Covered call strategy in options trading: 18 January 2022

Blog | TRADING 101

A covered call strategy in options works as a hedge for short to medium-term trading. This strategy can be deployed by traders who wish to hold the stock in futures and minimise the risk by selling its call option.

Let’s understand how this strategy works.

Background:

India’s largest private bank’s net profit beat street estimates and rose 18% year-on-year to ₹10,342 crore in the December quarter. The double digit growth in the bottom line was aided by a 13% rise in the net interest income to ₹18,443 crore. 

Its current account savings account deposits grew by 24.6% taking the CASA deposits to 47.1% of the total deposits as on December 31. 

Derivatives Build-up:

After a strong run-up to highs of ₹1572 earlier this month, the stock had corrected nearly 3% to 1519 levels. The stock has now bounced back to ₹1525 levels. 

The January options data of HDFC Bank shows a significant open interest base for call options at 1,560 strike, which is nearly 3% higher than the current price of 1,525, suggesting that the stock might face resistance at that price 

The lot size in the F&O contract is 550 shares per lot.

Action:

Traders who are willing to take a neutral to moderately bullish position tend to initiate a covered call strategy that combines both futures and options positions.

For instance, if you buy 1 lot of the January futures expiry at the price of ₹1,525 then one can sell 1 lot of  1,560 call option (OTM call) of the January expiry at a premium of ₹10.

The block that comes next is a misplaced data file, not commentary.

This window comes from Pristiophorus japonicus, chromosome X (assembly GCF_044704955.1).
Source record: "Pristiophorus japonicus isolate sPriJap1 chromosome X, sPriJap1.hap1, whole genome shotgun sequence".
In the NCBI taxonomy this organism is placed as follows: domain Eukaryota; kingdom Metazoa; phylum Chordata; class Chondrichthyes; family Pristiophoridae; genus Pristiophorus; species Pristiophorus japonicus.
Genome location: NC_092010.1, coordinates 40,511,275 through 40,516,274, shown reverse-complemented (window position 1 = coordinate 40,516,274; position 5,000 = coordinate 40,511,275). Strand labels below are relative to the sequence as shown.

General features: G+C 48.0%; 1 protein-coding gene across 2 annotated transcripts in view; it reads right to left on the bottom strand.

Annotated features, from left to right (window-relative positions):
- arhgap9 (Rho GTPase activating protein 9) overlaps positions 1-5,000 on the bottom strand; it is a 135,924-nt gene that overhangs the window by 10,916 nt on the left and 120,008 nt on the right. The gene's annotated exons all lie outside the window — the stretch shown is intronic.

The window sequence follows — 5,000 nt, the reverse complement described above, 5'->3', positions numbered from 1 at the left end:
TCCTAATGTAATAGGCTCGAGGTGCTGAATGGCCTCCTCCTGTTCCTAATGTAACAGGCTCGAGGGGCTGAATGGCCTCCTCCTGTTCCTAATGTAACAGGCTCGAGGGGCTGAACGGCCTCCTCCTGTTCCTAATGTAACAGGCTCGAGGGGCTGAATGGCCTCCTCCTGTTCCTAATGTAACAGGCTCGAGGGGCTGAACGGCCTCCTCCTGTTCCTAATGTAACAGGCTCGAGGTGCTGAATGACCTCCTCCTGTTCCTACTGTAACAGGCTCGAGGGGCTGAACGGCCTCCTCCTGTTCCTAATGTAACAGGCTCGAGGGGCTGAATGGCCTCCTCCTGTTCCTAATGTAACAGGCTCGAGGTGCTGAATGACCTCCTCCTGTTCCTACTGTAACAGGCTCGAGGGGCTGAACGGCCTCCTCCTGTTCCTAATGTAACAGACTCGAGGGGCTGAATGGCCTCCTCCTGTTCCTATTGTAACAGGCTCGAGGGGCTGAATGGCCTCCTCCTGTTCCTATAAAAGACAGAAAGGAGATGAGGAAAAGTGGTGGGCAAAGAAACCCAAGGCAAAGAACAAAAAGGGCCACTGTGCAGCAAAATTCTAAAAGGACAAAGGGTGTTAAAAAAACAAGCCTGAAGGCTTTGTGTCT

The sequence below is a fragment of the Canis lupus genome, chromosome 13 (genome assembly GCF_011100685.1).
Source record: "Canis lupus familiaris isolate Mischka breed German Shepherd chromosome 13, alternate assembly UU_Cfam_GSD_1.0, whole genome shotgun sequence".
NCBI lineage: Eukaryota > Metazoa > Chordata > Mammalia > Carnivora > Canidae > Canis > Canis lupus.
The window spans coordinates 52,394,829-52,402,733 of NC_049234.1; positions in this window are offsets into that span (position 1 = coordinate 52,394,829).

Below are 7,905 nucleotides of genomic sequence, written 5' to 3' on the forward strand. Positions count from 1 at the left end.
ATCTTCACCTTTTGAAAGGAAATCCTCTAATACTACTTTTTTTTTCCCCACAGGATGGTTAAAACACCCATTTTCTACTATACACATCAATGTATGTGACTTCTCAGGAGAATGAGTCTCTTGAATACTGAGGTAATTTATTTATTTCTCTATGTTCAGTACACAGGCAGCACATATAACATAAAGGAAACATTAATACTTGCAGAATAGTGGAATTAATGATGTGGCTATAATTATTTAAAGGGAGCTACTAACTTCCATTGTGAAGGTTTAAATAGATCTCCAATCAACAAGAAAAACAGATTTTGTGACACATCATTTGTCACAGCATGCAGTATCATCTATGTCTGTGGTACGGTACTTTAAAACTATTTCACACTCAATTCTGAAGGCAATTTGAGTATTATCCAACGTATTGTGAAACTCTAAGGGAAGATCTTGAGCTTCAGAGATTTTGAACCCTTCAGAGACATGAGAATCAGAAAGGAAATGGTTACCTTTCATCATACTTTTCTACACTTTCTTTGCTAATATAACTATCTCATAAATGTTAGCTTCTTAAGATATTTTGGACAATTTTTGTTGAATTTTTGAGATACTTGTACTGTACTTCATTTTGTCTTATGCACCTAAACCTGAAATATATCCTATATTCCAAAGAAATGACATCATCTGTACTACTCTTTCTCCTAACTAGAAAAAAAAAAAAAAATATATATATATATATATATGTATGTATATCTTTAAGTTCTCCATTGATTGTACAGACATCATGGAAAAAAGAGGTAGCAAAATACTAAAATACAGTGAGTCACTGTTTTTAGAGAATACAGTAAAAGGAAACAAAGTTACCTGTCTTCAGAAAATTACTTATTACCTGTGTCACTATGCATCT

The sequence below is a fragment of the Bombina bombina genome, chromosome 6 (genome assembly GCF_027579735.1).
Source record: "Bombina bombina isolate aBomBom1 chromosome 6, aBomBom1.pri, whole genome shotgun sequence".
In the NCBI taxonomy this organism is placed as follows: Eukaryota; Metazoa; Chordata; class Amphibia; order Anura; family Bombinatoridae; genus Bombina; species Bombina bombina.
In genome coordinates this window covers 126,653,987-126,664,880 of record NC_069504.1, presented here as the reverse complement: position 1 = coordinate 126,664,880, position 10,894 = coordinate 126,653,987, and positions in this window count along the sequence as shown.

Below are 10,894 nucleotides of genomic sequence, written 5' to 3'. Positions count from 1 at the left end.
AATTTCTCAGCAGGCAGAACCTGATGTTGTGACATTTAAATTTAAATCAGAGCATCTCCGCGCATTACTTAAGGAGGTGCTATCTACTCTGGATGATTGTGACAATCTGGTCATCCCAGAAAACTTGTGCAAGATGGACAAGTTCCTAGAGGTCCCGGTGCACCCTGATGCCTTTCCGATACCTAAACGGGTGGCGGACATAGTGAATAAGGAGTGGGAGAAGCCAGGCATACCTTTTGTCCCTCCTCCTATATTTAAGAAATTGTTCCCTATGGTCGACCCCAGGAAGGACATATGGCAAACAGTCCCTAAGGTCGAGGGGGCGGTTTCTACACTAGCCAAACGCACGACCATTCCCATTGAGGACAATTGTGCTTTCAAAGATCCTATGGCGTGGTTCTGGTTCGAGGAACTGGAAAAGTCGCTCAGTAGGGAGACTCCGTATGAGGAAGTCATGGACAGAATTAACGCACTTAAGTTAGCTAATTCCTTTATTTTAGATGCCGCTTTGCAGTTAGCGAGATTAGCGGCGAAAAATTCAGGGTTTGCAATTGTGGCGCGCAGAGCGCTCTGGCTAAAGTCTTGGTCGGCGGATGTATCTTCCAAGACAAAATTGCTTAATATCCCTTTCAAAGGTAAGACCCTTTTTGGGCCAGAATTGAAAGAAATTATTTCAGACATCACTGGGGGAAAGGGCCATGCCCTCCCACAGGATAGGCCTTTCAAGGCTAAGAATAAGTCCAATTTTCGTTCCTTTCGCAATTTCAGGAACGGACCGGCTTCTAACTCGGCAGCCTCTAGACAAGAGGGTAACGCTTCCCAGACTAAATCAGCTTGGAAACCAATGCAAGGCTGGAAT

Now, on expiry, if the stock moves higher and closes at, say ₹1,560 levels, the trader will make a total profit of ₹24,750 (Profit on Long Futures: (35 * 550 = ₹19,250) + Profit on Short Call Options: (10 * 550 = ₹5,500).

However, at the price of ₹1,560, the profit is capped at ₹24,750 because above this rate every one rupee profit in long futures position will be offset by a one rupee loss in short call option position.

But in case the stock goes down, say to ₹1,515 levels, the trader will not incur loss because even though the futures position will incur loss but the call option position will cover that loss. This is the break-even point for the strategy. 

Below ₹1,515, the trader will incur a loss on the Futures position but it will still be ₹10 less than what they would have incurred had they not sold the call option.

In fact, even if the stock expires at the futures buying price of ₹1,525 one will still make a profit of ₹5,500 (10 * 550) on the short call position.

To know the margin required to execute this strategy, you can click on this link: https://upstox.com/calculator/span-calculator/ 

We hope this strategy was simple and easy to understand. You can try spotting it on the option chain and see if you are able to identify levels. 

We’ll be coming with a lot of strategies which will help you to identify trade setups easily.

Until then, happy trading!

About the author: Kush Bohra is a SEBI-registered investment advisor and an F&O expert.


If you haven't already done so, activate the F&O segment on your Upstox account! Click here to begin F&O trading.

Here is a detailed guide on how to activate your commodities/futures/options segments on Upstox. Click here to know more.  


Disclaimer

Derivatives trading must be done only by traders who fully understand the risks associated with them and strictly apply risk mechanisms like stop-losses. 

We do not recommend any particular stock. The stock names mentioned in this article are purely for showing how to do analysis. Take your own decision before investing. 

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